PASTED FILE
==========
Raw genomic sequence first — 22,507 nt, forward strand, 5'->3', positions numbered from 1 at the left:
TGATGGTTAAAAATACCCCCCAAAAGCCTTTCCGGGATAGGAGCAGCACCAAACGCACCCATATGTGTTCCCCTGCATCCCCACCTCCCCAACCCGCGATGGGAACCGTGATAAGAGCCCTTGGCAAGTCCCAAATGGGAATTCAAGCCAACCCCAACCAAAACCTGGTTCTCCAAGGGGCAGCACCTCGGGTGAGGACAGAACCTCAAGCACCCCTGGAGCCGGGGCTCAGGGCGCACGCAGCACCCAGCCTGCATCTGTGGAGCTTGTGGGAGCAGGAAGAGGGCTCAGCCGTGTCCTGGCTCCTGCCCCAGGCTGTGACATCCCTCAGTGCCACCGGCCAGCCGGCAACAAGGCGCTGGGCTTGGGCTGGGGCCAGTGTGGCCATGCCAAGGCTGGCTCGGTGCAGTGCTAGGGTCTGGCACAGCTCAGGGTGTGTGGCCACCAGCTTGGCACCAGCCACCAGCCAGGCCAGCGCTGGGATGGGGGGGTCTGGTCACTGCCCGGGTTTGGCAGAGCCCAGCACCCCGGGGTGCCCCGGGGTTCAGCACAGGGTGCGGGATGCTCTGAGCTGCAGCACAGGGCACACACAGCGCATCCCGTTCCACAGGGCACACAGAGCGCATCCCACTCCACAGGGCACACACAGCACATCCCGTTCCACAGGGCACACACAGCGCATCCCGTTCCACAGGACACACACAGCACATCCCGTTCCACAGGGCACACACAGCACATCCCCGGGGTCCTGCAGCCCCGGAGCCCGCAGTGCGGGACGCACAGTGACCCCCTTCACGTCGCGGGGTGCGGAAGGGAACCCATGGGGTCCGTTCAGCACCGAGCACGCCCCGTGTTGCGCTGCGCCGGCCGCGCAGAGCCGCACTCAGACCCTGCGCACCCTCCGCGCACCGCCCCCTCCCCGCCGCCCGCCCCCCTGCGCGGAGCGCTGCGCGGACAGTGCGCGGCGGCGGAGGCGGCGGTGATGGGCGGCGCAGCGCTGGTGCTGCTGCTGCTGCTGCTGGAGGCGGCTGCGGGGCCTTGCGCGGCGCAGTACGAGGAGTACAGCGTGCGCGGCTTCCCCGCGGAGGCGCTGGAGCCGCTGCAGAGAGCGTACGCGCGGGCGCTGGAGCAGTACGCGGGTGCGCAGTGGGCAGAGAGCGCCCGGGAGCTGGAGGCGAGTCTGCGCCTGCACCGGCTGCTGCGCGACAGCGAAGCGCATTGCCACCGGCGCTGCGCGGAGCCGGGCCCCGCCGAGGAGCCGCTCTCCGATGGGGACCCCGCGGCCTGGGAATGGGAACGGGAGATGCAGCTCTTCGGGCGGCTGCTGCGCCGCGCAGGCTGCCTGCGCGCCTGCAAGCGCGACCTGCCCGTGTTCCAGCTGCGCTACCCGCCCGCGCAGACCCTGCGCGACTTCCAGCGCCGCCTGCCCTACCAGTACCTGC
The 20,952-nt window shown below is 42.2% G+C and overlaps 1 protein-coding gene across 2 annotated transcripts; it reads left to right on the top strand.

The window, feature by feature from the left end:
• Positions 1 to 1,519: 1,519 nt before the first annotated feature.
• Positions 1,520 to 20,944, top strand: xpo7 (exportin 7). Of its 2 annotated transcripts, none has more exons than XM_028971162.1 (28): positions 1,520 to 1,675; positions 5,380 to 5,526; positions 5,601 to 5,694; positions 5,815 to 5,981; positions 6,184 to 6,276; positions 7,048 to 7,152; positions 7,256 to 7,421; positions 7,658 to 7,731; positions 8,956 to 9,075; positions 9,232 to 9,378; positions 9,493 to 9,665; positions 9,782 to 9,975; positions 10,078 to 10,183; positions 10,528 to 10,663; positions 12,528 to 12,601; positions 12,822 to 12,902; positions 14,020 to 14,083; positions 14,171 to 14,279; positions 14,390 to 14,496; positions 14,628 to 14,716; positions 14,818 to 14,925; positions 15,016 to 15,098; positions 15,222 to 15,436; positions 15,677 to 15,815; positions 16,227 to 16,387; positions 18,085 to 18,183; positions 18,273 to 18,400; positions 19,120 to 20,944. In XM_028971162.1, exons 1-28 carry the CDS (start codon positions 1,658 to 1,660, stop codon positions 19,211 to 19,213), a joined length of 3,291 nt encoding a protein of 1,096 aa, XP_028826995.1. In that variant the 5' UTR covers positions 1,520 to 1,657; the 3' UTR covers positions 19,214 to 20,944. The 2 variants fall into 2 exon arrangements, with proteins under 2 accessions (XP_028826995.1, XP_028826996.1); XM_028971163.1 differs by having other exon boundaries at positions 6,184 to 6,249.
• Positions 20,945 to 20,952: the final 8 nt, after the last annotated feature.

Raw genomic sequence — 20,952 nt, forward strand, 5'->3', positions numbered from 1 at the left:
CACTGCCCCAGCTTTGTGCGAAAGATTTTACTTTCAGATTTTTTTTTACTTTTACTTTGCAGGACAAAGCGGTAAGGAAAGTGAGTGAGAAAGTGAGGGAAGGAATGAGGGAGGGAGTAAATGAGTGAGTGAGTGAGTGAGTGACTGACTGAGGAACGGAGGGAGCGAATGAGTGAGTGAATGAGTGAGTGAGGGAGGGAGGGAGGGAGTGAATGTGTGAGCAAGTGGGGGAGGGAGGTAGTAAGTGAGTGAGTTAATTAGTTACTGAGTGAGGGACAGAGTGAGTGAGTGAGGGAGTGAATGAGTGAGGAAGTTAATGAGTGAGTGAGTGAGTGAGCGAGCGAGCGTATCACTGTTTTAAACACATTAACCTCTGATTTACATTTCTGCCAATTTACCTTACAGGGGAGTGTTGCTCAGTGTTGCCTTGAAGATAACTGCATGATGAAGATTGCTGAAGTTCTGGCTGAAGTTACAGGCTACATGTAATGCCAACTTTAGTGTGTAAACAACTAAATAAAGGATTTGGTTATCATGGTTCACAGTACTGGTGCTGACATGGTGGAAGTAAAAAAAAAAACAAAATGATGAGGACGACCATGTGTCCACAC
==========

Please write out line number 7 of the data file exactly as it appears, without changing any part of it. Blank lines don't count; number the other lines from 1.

• Positions 20,945 to 20,952: the final 8 nt, after the last annotated feature.